Pages: 385

(Side note: I normally place a picture of the book in the review, but the author requested a picture of me and the book, which I have yet to take. I will add the photo when I can!)


To make one think is to change a generation, to build one thought is to grow a better world.

In The Memoirs of ‘I’, De Iuliis covers the years 2014 to 2015, providing a daily encounter with her writings, visions, dreams and thoughts, allowing you to see the world from a different perspective. Philosophical and soulful, these memoirs offer an account of a character struggling to self reflect on a daily basis, presenting a wonderful insight into the mind of a thinker.

This is a book that should be read by anyone who wishes to see through another’s eyes, or by those who want to look anew at the simple and extreme thoughts lying behind our existence.

My First Thoughts:

I don’t normally read nonfiction books; they’re rarely about subjects that I’m truly interested in. So I’ve never read a memoir before, I’ve read biographies written like stories, but never a memoir. I decided to take a leap, the author was rather nice in her review request and I’m always looking for new things to try.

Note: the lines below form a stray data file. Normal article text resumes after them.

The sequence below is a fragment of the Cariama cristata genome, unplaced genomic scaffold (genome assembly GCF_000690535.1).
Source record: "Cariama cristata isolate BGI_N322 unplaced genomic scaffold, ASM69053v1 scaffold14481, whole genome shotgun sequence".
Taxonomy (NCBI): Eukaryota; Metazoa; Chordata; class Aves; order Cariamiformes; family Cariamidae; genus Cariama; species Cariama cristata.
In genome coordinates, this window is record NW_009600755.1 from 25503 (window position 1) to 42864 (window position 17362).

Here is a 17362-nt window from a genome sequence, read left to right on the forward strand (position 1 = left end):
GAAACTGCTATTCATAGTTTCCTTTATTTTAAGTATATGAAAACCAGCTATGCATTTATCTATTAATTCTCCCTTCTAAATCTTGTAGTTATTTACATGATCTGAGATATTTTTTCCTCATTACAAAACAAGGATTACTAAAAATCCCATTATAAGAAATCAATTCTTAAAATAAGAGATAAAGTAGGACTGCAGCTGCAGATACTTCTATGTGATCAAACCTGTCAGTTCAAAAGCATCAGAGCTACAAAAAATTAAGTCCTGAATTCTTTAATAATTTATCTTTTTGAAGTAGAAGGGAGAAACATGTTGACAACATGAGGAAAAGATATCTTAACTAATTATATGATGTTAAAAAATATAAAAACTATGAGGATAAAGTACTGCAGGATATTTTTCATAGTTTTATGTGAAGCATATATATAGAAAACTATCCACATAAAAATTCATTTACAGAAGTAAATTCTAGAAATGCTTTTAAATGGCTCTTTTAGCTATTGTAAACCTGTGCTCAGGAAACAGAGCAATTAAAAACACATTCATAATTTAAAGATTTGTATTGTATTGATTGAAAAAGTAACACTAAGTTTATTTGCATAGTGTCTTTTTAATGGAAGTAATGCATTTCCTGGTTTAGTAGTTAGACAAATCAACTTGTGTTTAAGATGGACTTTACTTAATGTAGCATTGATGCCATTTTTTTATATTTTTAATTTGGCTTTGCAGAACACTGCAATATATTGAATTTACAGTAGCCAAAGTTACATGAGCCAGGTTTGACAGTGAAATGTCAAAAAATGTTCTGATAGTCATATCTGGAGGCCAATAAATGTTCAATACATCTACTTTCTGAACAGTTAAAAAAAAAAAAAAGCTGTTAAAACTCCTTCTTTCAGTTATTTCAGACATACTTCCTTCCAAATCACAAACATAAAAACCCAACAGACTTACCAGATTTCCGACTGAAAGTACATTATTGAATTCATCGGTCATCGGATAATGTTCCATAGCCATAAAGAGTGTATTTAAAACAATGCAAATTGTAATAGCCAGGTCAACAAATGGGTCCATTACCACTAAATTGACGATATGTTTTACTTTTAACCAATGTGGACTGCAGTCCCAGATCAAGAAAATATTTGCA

Overall Thoughts/Opinion:

I’m rather pleased that I decided to step outside the norm for me and read my first memoir! It was quite the experience and I believe that I have gained more from this book than the author will gain from this review. Words utterly fail me in describing how wonderful and unique The Memoirs of ‘I’ was, but I owe it to the author to give it my best.